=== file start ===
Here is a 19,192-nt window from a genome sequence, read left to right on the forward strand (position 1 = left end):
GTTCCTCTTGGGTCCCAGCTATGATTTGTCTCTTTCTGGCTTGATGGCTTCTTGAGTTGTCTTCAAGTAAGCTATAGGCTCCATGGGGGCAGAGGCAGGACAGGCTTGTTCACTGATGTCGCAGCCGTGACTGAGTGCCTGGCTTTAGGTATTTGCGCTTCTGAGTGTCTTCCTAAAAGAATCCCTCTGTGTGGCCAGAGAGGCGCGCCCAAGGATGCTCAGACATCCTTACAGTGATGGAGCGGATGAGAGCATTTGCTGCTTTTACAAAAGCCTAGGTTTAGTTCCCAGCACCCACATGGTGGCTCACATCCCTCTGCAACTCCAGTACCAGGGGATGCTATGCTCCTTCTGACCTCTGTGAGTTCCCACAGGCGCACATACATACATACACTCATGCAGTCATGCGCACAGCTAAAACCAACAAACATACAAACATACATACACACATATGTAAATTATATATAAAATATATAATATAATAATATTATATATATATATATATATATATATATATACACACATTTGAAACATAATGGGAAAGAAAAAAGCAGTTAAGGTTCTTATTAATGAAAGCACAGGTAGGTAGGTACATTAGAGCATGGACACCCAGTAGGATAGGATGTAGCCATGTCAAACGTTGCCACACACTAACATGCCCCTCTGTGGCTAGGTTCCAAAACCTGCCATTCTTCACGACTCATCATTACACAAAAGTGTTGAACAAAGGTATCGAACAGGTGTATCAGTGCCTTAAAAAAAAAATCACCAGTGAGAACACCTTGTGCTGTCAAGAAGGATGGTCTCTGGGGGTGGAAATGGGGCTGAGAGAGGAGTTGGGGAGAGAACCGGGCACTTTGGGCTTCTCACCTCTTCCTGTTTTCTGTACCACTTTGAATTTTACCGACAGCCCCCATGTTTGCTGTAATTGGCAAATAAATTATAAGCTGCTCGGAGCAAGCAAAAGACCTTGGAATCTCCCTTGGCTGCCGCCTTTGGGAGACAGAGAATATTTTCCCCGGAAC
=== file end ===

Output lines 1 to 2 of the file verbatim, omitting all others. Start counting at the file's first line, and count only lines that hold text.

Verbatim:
Here is a 19,192-nt window from a genome sequence, read left to right on the forward strand (position 1 = left end):
GTTCCTCTTGGGTCCCAGCTATGATTTGTCTCTTTCTGGCTTGATGGCTTCTTGAGTTGTCTTCAAGTAAGCTATAGGCTCCATGGGGGCAGAGGCAGGACAGGCTTGTTCACTGATGTCGCAGCCGTGACTGAGTGCCTGGCTTTAGGTATTTGCGCTTCTGAGTGTCTTCCTAAAAGAATCCCTCTGTGTGGCCAGAGAGGCGCGCCCAAGGATGCTCAGACATCCTTACAGTGATGGAGCGGATGAGAGCATTTGCTGCTTTTACAAAAGCCTAGGTTTAGTTCCCAGCACCCACATGGTGGCTCACATCCCTCTGCAACTCCAGTACCAGGGGATGCTATGCTCCTTCTGACCTCTGTGAGTTCCCACAGGCGCACATACATACATACACTCATGCAGTCATGCGCACAGCTAAAACCAACAAACATACAAACATACATACACACATATGTAAATTATATATAAAATATATAATATAATAATATTATATATATATATATATATATATATATATACACACATTTGAAACATAATGGGAAAGAAAAAAGCAGTTAAGGTTCTTATTAATGAAAGCACAGGTAGGTAGGTACATTAGAGCATGGACACCCAGTAGGATAGGATGTAGCCATGTCAAACGTTGCCACACACTAACATGCCCCTCTGTGGCTAGGTTCCAAAACCTGCCATTCTTCACGACTCATCATTACACAAAAGTGTTGAACAAAGGTATCGAACAGGTGTATCAGTGCCTTAAAAAAAAAATCACCAGTGAGAACACCTTGTGCTGTCAAGAAGGATGGTCTCTGGGGGTGGAAATGGGGCTGAGAGAGGAGTTGGGGAGAGAACCGGGCACTTTGGGCTTCTCACCTCTTCCTGTTTTCTGTACCACTTTGAATTTTACCGACAGCCCCCATGTTTGCTGTAATTGGCAAATAAATTATAAGCTGCTCGGAGCAAGCAAAAGACCTTGGAATCTCCCTTGGCTGCCGCCTTTGGGAGACAGAGAATATTTTCCCCGGAAC